Having run a bootstrapped startup for 17 years, the Inmagine CEO reminisced about the struggle of her own early days before success came knocking.
“We were quite broke the first few years as we didn’t pay ourselves salary and delayed it many times. Several times we had to depend on food vouchers for chicken wings which we could claim on the next meal. We were so broke.”
As a dedicated entrepreneur, facing these hardships is part of the package if you want the recognition and kudos of a successful startup. Stephanie shared on some of their initial struggles, and what she and her team had to do to grow.
1. No money or support from relevant organisations.
“In the past, it was a lonely journey,” Stephanie said.
“Not many shared the same mindset to go on an entrepreneurial venture. We mostly had to solve our own problems and had zero mentorship.”
Getting loans in the past was also tough as banks were not so receptive and no one was willing to take the risk with them.
Those days were also lacking in governmental initiatives as they were not active in raising awareness and organising startup-related events.
However, investors and corporates today are more open and willing to put in money for ideas that have the potential to change the world and be a gamechanger in the market.
Stephanie encouraged founders to use this to their advantage by approaching as many investors as they can and taking the effort to socialise during entrepreneurial events as much as possible.
2. Hiring (and keeping) the right people for the startup.
It is vital for founders to choose their team members carefully, as it is these people that will make or break your company. A founder has the duty to communicate clearly to their team, and mould them according to the company’s mission and vision.
Even if you hire the most expensive talent in the organisation, it still wouldn’t guarantee success if you do not manage your talents properly.
Stephanie shares her own personal experience with this lesson in mind; one of her ex-colleagues, Jason, joined the company when he saw that the company had all sorts of facilities in their office—a gym, table tennis, and foosball table—on a brochure he picked up at a job fair.
“As we were expanding we had to fold and keep all these tables away. After 2 years, Jason sent in his resignation letter. During his exit interview, he gave us honest feedback and revealed the reason he was quitting was because we did not deliver what was written in the brochure.”
“We learned two lessons here. Firstly, as we expanded too quickly, we failed to communicate our business goals and objectives to Jason. He didn’t understand why we had to do it.”
This incident served as a wake-up call to her and the company, which led her to step into HR this year and implement a new way on how to manage talent and culture in the company.
3. Reaching out and networking with the right circles.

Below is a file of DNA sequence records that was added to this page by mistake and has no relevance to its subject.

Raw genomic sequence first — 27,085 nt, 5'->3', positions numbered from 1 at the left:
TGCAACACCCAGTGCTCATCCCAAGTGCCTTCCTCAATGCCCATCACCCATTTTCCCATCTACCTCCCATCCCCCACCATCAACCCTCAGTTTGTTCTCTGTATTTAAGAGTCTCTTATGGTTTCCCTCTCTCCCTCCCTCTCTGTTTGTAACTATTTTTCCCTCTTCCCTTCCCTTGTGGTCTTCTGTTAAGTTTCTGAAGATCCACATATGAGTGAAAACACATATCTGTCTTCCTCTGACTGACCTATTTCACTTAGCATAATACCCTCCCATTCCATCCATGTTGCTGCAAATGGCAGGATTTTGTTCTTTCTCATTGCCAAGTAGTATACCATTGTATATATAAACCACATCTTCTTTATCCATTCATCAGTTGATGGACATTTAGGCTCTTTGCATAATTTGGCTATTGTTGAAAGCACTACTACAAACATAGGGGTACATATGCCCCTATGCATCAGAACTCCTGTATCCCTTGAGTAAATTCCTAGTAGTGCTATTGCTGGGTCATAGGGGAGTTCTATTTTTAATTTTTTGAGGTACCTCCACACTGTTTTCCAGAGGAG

Networking is another necessity for any company to accomplish their goals.
“Networking is easier for those who graduated from top unis such as Stanford, Oxford, and Harvard. The chances for you to succeed are much higher because you have started your networking ahead of anyone. Friends, alumni, professors, businessmen you meet coupled with hard work, and you will not fail.”
However, this does not mean those without an overseas education cannot succeed as well. Stephanie herself mentioned she never had the chance to study overseas, having graduated with a local twinning degree.
But she was very bold and aggressive when she was young and took criticism as motivation to improve.
“If I can do it, I don’t see why you can’t,” she stated.
4. Knowing what to change and when.
Startups are usually birthed from simple ideas to combat a problem. So the question is, once you make it a business, what do you intend to change and why do you want to change it?
“Some people will tell you to keep it as simple as possible. Others will tell you that it will never be the right time or resources.”
“But you should approach it like you are selling an experience and put an emotional touch in it for your audience.”
Stephanie uses three companies she finds have one similarity in common.
Grab had a foreword on their website that made it relatable for their customers to understand and feel a step closer to them with the issue they were trying to tackle.
Coca-Cola‘s mission statement included refreshing the world to inspire optimism and happiness everywhere.
Hermes, the luxury brand, made its customers wait two years for the limited Birkin bag to entice their desire further.
All successful companies have their priorities thought out—they focus on bringing a memorable experience for all their customers.
So keep your ideas simple, and think about what kind of experience you want to give your customers so that they will come back for more.
5. Setting a vision and moving towards it.
Finally, when it comes to the execution and day-to-day operations, Stephanie reminded the audience to always have a clear vision ahead, but to remain flexible in how they go around achieving it.
“This is not rocket science. As I said, don’t move your goalpost, but change your method to score the goal.”
“As an entrepreneur, you need to be creative and flexible, especially when implementing ideas,” Stephanie said.
“Don’t be over-persistent with one method as you may need to adapt quickly. In these cases, stubbornness can cause more harm than good.”
She added that it was a good idea to listen to well-intended advice from advisors from time to time, but to not make it a habit.
“Because at the end of the day, you are the pilot of your own plane. You lead, and decide to achieve success.”
Feature Image Credit: Inmagine Group